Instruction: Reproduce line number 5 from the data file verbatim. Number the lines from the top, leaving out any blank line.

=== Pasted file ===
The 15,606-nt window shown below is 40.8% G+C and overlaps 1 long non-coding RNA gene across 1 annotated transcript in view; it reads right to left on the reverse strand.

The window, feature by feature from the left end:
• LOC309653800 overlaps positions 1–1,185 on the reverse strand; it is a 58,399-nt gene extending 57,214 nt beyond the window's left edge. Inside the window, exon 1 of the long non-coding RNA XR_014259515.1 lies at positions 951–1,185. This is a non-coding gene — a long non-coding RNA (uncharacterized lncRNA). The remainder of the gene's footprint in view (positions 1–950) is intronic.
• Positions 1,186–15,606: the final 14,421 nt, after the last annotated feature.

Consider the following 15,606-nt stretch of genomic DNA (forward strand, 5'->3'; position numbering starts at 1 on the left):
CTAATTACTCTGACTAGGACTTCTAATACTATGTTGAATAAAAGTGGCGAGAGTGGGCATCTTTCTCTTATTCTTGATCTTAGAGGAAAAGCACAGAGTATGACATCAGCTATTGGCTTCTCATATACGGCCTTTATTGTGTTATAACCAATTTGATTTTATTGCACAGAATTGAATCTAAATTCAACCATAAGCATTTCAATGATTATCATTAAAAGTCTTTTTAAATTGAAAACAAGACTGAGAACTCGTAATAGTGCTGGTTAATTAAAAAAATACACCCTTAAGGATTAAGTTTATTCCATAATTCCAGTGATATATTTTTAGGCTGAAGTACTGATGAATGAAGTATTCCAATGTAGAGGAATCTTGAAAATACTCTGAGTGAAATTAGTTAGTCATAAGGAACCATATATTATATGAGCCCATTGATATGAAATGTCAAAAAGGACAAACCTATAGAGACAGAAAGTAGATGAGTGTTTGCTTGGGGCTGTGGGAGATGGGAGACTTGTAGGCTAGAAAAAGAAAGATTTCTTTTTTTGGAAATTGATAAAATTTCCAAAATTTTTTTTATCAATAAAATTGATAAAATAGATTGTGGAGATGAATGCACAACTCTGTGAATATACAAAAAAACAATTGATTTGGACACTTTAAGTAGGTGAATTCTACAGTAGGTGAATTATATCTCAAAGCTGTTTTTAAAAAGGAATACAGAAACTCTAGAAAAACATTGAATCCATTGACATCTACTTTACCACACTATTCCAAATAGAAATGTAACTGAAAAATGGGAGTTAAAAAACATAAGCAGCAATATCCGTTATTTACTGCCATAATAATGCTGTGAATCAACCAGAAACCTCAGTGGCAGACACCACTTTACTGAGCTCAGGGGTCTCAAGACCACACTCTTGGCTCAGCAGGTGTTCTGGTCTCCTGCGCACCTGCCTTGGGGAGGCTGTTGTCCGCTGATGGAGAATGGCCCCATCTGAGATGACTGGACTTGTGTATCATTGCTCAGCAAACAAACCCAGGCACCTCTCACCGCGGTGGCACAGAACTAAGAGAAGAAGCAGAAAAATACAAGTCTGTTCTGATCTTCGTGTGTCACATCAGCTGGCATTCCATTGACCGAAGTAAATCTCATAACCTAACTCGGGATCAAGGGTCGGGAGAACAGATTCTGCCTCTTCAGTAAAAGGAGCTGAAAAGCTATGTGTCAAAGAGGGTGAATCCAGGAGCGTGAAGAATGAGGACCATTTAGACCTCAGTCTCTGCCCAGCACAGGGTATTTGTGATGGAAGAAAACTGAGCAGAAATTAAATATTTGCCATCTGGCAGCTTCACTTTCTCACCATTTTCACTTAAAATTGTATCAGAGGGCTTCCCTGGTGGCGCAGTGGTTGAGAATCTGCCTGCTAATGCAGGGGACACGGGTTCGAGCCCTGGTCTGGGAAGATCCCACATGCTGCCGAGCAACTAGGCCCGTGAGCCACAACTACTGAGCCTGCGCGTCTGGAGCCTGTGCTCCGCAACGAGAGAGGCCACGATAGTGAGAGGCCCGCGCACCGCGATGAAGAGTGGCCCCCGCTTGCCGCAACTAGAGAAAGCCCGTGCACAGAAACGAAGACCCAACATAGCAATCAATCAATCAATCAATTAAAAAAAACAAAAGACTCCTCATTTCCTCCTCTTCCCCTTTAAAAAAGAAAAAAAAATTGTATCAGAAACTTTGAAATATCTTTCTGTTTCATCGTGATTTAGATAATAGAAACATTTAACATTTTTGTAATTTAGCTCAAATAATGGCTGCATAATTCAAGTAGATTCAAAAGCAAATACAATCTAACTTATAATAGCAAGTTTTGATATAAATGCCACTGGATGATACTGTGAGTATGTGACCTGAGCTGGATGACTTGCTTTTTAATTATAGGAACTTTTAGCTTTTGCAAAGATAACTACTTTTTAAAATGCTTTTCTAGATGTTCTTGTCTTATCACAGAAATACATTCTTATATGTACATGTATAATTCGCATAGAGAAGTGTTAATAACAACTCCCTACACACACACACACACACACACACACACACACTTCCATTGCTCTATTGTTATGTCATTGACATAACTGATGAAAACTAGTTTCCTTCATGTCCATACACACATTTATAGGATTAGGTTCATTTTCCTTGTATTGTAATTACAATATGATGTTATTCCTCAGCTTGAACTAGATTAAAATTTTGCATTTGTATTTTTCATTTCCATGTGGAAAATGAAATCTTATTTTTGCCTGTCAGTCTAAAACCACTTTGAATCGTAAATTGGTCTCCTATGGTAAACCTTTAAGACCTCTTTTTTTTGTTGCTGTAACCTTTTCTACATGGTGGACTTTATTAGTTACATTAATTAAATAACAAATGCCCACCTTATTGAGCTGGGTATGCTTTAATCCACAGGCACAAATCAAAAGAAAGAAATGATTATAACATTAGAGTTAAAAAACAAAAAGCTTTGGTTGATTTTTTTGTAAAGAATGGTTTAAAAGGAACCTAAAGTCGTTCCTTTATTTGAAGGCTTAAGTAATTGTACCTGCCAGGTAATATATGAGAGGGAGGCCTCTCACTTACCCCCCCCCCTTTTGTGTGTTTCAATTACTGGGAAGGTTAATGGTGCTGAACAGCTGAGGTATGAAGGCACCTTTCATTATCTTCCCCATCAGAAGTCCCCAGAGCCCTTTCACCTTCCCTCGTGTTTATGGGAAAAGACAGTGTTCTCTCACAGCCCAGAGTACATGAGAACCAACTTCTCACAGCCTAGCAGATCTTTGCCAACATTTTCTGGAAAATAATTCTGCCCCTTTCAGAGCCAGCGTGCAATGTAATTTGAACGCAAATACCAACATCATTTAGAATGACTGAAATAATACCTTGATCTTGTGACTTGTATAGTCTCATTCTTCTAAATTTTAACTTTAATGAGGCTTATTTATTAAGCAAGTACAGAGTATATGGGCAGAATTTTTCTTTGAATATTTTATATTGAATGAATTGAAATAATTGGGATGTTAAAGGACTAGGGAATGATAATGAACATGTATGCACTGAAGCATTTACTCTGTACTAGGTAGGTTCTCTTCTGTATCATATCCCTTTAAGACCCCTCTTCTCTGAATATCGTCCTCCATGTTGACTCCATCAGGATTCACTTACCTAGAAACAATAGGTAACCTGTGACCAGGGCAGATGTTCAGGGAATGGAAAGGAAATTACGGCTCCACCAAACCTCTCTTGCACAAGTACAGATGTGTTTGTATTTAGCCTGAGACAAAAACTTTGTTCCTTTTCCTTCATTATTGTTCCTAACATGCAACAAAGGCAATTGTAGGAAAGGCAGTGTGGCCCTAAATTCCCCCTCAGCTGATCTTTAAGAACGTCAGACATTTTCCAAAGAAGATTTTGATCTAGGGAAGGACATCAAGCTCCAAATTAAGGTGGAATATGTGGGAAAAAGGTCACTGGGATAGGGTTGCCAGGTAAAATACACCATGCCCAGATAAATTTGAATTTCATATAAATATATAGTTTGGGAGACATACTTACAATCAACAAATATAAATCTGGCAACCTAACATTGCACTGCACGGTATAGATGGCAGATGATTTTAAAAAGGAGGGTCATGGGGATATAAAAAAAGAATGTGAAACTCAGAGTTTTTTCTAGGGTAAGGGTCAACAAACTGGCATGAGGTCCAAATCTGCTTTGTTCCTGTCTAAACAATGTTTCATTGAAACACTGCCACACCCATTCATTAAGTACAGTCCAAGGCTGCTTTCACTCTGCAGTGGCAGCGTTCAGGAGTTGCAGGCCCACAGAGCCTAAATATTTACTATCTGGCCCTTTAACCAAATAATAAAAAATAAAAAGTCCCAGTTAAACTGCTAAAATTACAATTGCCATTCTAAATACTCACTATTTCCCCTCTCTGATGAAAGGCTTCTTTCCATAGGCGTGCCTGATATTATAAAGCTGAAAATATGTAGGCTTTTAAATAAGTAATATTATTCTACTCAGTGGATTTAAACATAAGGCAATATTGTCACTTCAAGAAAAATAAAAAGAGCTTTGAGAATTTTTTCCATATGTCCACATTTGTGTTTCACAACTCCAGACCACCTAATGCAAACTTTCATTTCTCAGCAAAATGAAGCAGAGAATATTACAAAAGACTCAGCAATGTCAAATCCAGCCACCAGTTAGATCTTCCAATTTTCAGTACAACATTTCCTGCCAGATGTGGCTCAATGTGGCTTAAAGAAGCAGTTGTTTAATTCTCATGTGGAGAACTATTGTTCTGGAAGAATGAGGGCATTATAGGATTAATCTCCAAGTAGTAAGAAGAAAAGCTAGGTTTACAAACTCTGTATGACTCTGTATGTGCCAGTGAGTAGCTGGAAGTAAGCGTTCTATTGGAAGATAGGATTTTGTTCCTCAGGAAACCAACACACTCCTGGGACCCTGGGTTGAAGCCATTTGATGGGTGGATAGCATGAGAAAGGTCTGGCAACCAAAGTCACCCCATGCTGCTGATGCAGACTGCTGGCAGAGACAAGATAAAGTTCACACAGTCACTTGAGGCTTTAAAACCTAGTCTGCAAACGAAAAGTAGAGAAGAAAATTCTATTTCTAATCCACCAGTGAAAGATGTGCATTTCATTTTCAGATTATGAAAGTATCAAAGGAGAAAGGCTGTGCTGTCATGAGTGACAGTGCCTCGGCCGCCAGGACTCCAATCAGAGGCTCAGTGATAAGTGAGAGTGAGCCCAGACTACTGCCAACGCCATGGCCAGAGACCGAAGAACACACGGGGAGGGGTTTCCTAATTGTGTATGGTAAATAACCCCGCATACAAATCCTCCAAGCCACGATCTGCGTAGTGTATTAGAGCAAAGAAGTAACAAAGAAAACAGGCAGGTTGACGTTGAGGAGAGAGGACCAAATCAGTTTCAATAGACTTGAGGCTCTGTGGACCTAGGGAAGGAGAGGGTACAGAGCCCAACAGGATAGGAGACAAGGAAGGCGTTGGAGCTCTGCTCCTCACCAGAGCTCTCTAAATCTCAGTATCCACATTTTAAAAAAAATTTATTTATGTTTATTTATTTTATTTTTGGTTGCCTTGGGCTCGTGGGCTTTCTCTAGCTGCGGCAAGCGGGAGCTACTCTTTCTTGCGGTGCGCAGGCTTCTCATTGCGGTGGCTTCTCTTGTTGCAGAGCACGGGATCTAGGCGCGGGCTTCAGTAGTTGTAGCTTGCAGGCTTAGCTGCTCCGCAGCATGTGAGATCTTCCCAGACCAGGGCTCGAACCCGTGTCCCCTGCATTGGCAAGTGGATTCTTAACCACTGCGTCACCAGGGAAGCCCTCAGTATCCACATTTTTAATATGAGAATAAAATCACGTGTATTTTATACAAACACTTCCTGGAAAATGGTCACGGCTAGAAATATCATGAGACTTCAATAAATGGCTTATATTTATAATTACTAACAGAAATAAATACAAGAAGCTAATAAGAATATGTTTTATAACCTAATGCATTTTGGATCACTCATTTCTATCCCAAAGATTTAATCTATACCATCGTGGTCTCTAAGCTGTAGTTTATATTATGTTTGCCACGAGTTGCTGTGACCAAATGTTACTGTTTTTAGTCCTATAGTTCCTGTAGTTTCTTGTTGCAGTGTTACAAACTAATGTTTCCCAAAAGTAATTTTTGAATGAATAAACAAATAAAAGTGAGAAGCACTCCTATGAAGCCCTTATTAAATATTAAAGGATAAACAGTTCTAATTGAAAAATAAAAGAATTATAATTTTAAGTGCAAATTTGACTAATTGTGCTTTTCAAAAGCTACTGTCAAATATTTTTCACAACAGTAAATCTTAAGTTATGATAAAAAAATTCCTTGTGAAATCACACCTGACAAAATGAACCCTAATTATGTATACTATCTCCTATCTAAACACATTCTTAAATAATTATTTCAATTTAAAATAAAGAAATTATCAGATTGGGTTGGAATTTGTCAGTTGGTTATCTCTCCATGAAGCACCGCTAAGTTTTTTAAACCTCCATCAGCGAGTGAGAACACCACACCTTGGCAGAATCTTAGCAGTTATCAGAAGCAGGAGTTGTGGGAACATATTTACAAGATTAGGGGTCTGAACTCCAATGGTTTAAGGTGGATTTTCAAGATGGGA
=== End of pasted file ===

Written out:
Consider the following 15,606-nt stretch of genomic DNA (forward strand, 5'->3'; position numbering starts at 1 on the left):